In a nutshell, if you are involved in an activity that isn't part of your normal operations – and generating revenues, then it likely fits the definition of a project. The goal of this recurring column for HotelExecutive.com is to delve into some of the project management tools and resources that will help manage projects more effectively so that you can deliver projects that meet goals both on time and within budget.
Seeing what defines a project should provide all of you with the "aha moment" that I had years ago. Project management is a huge discipline that spans across many different industries and requires a wide range of skills. Project management tools and techniques are used to make managing projects easier and more effective regardless of the industry they are performed in - so while all project techniques are used to solve the same specific issues or outcomes, they are easily transferrable between industries.
In the upcoming Post-Coronavirus Era, project management is going to be critical to operators in the hospitality industry as we reopen operations. Since many of your operations are currently either scaled back or closed due to COVID-19, many of the tasks that are currently taking place are likely classified as projects. According to the Project Management Institute® (PMI), statistics show that organizations and firms that undervalue project management report and average of 50% of their projects failing. Conversely, organizations that embrace project management methodologies, tools and techniques, are overwhelmingly better at meeting scope, quality standards and expected benefits, meeting budget, and completing projects on schedule.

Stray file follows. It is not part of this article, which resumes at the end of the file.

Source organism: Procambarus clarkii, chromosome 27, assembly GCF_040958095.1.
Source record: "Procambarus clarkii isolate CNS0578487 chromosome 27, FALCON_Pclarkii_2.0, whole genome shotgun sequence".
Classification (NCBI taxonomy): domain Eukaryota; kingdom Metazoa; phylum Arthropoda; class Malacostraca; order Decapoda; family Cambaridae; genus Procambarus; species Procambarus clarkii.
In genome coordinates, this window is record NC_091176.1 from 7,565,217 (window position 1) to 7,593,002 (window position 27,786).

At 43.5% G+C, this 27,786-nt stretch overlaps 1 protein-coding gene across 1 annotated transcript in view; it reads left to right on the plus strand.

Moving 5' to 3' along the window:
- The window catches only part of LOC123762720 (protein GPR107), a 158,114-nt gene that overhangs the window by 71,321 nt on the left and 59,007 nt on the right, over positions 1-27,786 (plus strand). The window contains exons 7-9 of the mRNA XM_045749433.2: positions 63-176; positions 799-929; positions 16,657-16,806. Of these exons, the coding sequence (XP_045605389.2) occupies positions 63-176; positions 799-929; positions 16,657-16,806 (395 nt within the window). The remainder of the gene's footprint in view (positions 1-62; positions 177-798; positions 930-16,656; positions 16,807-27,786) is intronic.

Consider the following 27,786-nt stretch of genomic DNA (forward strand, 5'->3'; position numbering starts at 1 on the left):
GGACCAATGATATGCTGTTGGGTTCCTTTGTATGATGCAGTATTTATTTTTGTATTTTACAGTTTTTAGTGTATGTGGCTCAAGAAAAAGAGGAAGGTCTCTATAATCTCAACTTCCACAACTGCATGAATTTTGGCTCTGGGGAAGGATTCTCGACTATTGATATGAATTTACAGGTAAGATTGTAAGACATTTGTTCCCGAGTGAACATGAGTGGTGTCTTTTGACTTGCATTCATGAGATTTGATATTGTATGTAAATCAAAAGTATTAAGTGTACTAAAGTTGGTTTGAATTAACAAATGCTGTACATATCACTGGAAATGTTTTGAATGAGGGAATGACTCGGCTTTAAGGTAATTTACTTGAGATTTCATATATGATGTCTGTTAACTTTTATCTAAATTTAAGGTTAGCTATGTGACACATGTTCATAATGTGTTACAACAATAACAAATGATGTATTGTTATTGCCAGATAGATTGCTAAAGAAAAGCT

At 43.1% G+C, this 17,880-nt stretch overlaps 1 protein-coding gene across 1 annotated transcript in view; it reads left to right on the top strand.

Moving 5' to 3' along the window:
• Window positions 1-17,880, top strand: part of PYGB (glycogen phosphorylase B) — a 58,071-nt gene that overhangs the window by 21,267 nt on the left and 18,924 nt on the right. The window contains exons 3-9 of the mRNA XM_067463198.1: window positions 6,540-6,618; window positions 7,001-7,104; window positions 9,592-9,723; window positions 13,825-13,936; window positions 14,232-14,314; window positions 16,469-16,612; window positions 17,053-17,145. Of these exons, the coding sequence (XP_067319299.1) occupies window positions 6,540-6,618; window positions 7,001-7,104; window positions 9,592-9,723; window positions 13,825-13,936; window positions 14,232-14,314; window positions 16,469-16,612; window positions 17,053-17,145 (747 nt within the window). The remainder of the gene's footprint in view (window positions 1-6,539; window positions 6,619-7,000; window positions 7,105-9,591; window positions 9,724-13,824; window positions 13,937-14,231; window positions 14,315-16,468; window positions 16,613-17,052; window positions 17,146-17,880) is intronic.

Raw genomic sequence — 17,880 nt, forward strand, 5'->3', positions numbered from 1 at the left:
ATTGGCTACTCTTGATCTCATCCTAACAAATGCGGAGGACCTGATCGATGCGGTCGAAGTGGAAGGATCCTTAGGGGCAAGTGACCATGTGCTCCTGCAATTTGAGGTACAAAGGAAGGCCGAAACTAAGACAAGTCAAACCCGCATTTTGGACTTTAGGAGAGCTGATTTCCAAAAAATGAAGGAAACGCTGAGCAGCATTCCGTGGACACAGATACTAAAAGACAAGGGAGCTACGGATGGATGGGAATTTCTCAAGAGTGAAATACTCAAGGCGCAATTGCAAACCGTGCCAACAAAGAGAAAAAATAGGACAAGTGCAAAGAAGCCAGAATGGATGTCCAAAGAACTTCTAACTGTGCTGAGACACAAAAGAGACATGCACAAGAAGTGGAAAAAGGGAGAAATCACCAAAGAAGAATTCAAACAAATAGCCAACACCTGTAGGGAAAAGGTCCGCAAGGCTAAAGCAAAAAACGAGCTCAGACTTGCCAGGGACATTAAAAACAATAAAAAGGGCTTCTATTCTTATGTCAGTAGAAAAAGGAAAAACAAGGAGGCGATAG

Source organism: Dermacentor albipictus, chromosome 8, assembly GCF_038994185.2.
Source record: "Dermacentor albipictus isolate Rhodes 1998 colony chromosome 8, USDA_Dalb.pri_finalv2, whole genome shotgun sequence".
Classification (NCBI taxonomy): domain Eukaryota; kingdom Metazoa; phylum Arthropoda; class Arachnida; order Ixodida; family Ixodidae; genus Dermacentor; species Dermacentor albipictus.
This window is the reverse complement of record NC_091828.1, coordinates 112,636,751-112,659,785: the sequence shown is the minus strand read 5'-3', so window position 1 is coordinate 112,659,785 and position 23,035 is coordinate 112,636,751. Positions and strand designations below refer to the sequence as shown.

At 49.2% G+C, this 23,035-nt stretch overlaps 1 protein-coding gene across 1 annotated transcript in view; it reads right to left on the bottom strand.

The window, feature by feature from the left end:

While some my upcoming columns will discuss various software packages that you can use to help manage your projects better, I will be focusing more on providing you with project management tools and techniques that can be used in virtually any sector of the hospitality industry. There are hundreds of different project management software packages and apps in existence, but your success in managing projects will be greatly enhanced if you have a firm understanding of the foundational framework involved with planning and executing projects.
For this reason, we will take a software-agnostic approach as we perform our deep dive into the world of project management. I am a firm believer that people need to have a firm foundation in the principles of project management instead of errantly assuming that a software package will be sufficient enough to manage their projects for them. This approach will benefit you more as a project manager by allowing you to more easily transition from one company's software package to another without it impacting their ability to successfully manage their projects.